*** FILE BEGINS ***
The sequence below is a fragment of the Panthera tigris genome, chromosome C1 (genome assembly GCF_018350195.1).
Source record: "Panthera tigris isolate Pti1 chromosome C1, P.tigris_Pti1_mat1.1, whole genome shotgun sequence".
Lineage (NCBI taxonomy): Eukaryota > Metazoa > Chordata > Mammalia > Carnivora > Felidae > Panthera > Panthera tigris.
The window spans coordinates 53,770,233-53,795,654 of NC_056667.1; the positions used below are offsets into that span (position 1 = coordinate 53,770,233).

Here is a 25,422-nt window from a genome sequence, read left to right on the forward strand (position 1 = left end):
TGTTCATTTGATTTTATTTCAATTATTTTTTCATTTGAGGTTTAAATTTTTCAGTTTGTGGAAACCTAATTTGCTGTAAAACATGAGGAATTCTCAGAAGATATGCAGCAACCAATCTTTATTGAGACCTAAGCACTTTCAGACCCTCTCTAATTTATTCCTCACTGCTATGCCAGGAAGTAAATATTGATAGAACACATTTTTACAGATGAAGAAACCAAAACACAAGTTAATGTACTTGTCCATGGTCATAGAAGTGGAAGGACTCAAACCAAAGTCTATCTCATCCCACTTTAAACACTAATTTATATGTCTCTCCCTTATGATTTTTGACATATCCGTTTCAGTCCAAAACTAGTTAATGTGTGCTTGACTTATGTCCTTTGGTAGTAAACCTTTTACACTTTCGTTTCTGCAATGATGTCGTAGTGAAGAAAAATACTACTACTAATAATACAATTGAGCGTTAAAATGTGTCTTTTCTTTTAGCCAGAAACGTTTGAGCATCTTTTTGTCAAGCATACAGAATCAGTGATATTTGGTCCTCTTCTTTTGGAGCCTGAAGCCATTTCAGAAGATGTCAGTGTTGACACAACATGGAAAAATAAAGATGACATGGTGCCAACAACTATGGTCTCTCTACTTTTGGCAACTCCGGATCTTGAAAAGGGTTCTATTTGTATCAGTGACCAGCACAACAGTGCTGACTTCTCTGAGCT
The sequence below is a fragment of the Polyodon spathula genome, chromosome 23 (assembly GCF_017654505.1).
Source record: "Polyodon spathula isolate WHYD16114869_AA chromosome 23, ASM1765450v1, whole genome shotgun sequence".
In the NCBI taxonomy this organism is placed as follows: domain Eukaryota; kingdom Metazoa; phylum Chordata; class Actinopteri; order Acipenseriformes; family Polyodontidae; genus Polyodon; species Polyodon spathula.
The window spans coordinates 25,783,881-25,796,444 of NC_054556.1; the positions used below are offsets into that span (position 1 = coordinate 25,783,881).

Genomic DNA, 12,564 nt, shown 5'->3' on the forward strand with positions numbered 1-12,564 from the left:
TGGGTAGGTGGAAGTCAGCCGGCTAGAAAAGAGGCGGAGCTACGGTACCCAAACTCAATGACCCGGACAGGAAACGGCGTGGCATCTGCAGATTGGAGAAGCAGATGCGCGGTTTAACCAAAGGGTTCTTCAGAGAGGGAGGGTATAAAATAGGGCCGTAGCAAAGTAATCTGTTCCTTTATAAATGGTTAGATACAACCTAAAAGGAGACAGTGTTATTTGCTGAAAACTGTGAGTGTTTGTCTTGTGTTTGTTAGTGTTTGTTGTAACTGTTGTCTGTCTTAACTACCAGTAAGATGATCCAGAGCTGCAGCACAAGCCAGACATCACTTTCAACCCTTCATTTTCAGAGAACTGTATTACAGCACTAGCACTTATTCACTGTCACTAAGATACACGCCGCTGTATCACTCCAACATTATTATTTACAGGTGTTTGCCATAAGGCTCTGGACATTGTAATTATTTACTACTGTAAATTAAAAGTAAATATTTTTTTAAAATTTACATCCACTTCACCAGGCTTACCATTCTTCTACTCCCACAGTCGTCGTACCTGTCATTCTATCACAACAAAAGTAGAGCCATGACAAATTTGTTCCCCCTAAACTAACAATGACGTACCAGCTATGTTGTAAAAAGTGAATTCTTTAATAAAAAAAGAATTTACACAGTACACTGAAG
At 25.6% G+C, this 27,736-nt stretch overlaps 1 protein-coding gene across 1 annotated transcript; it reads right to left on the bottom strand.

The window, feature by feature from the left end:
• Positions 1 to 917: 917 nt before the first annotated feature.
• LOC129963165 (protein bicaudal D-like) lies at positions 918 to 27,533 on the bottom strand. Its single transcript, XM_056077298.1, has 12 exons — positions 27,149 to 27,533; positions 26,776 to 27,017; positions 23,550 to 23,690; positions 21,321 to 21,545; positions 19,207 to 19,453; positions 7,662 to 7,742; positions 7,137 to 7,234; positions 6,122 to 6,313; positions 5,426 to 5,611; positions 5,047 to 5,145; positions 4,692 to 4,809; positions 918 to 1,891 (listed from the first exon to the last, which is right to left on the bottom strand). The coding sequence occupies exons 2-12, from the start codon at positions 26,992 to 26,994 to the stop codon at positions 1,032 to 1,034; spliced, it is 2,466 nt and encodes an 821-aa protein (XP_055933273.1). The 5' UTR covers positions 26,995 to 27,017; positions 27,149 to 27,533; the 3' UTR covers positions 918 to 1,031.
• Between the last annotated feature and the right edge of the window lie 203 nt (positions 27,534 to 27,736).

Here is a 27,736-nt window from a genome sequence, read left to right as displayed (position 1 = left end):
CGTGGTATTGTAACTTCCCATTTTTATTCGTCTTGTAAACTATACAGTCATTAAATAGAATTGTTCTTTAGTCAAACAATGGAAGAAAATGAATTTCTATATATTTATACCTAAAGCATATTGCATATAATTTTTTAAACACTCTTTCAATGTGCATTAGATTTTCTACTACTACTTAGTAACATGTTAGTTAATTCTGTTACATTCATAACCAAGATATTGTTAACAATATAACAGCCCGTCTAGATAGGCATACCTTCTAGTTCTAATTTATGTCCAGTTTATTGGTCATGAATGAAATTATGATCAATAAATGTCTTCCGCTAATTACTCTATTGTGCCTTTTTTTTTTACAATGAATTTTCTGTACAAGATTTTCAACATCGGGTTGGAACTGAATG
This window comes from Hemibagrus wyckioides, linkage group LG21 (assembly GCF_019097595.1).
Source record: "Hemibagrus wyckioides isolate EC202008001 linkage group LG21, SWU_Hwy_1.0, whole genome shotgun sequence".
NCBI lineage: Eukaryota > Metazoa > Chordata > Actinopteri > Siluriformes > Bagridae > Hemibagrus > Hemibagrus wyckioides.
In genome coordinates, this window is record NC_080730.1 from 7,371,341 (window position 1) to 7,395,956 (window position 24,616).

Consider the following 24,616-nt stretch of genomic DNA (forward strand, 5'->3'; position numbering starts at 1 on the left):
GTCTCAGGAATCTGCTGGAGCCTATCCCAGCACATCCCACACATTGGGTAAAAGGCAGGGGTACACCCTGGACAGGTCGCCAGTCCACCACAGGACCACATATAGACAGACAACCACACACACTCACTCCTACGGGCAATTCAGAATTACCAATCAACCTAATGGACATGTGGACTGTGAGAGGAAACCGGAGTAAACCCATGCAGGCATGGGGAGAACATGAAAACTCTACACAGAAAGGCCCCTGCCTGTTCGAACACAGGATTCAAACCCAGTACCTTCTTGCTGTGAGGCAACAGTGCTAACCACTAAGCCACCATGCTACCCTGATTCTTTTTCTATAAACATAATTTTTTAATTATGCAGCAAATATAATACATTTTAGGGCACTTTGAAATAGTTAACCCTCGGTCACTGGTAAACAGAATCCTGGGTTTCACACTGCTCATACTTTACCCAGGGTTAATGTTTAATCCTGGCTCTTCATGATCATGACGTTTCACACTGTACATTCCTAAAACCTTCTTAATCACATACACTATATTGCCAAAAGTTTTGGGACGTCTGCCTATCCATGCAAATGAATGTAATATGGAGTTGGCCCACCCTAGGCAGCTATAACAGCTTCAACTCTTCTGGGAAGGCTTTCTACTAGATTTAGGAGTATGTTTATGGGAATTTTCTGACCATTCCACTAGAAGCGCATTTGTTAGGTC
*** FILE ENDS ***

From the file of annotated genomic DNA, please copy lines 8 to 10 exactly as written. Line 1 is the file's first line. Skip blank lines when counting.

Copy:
Source record: "Polyodon spathula isolate WHYD16114869_AA chromosome 23, ASM1765450v1, whole genome shotgun sequence".
In the NCBI taxonomy this organism is placed as follows: domain Eukaryota; kingdom Metazoa; phylum Chordata; class Actinopteri; order Acipenseriformes; family Polyodontidae; genus Polyodon; species Polyodon spathula.
The window spans coordinates 25,783,881-25,796,444 of NC_054556.1; the positions used below are offsets into that span (position 1 = coordinate 25,783,881).